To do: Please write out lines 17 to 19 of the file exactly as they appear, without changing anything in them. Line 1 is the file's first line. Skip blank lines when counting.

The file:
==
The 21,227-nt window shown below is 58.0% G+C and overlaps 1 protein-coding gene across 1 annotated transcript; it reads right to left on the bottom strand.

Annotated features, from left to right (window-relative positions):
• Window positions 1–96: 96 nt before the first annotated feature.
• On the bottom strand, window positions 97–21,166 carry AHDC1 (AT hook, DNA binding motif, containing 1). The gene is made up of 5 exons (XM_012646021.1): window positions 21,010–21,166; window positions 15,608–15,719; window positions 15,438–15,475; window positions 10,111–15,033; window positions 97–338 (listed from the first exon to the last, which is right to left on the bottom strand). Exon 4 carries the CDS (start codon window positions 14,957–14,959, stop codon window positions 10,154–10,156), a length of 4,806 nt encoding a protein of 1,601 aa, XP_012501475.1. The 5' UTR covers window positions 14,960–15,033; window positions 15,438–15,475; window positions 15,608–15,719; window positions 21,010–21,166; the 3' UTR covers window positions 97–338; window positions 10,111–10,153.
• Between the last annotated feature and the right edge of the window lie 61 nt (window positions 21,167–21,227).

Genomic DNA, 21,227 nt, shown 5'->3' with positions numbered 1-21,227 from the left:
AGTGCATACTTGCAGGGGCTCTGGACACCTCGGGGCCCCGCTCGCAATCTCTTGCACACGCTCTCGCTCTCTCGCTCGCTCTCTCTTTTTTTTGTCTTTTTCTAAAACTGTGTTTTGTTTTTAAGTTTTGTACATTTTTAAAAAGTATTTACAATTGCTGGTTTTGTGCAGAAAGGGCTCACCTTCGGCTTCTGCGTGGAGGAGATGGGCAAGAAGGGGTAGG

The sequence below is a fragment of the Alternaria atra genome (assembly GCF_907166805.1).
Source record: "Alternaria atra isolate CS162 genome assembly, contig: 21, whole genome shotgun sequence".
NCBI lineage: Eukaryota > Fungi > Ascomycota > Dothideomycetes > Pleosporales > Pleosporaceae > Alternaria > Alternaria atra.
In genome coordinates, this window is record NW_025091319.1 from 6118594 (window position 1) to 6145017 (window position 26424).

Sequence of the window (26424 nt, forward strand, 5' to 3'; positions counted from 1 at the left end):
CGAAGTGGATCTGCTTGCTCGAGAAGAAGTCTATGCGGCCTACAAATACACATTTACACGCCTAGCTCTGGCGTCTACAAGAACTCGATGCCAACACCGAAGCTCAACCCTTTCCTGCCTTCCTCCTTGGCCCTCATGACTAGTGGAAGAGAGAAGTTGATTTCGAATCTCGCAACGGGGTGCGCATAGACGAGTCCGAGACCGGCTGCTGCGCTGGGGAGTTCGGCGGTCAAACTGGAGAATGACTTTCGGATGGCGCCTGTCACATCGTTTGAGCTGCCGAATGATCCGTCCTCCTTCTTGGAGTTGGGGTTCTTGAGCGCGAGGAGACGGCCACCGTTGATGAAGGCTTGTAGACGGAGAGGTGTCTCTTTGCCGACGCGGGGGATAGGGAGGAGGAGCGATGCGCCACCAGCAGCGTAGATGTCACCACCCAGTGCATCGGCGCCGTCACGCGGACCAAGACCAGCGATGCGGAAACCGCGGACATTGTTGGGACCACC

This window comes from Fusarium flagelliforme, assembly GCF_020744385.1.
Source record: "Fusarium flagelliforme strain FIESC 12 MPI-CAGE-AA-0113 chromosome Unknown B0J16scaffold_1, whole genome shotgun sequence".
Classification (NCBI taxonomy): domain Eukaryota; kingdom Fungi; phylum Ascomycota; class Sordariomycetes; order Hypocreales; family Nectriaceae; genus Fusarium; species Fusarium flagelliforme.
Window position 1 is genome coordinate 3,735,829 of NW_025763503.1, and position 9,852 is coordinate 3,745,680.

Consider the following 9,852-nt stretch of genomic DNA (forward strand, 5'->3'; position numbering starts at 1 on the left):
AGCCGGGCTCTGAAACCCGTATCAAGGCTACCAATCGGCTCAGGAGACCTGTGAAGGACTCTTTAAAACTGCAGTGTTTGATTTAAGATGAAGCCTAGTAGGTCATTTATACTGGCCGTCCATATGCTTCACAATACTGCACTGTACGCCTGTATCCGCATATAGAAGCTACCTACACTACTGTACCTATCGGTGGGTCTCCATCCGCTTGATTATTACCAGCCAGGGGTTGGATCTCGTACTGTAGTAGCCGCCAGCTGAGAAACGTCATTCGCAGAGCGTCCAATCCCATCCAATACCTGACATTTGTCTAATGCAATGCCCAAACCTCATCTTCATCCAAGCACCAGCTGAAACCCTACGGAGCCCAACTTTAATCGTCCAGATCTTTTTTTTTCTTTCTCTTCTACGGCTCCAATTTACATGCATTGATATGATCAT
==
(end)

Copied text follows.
Window position 1 is genome coordinate 3,735,829 of NW_025763503.1, and position 9,852 is coordinate 3,745,680.

Consider the following 9,852-nt stretch of genomic DNA (forward strand, 5'->3'; position numbering starts at 1 on the left):
AGCCGGGCTCTGAAACCCGTATCAAGGCTACCAATCGGCTCAGGAGACCTGTGAAGGACTCTTTAAAACTGCAGTGTTTGATTTAAGATGAAGCCTAGTAGGTCATTTATACTGGCCGTCCATATGCTTCACAATACTGCACTGTACGCCTGTATCCGCATATAGAAGCTACCTACACTACTGTACCTATCGGTGGGTCTCCATCCGCTTGATTATTACCAGCCAGGGGTTGGATCTCGTACTGTAGTAGCCGCCAGCTGAGAAACGTCATTCGCAGAGCGTCCAATCCCATCCAATACCTGACATTTGTCTAATGCAATGCCCAAACCTCATCTTCATCCAAGCACCAGCTGAAACCCTACGGAGCCCAACTTTAATCGTCCAGATCTTTTTTTTTCTTTCTCTTCTACGGCTCCAATTTACATGCATTGATATGATCAT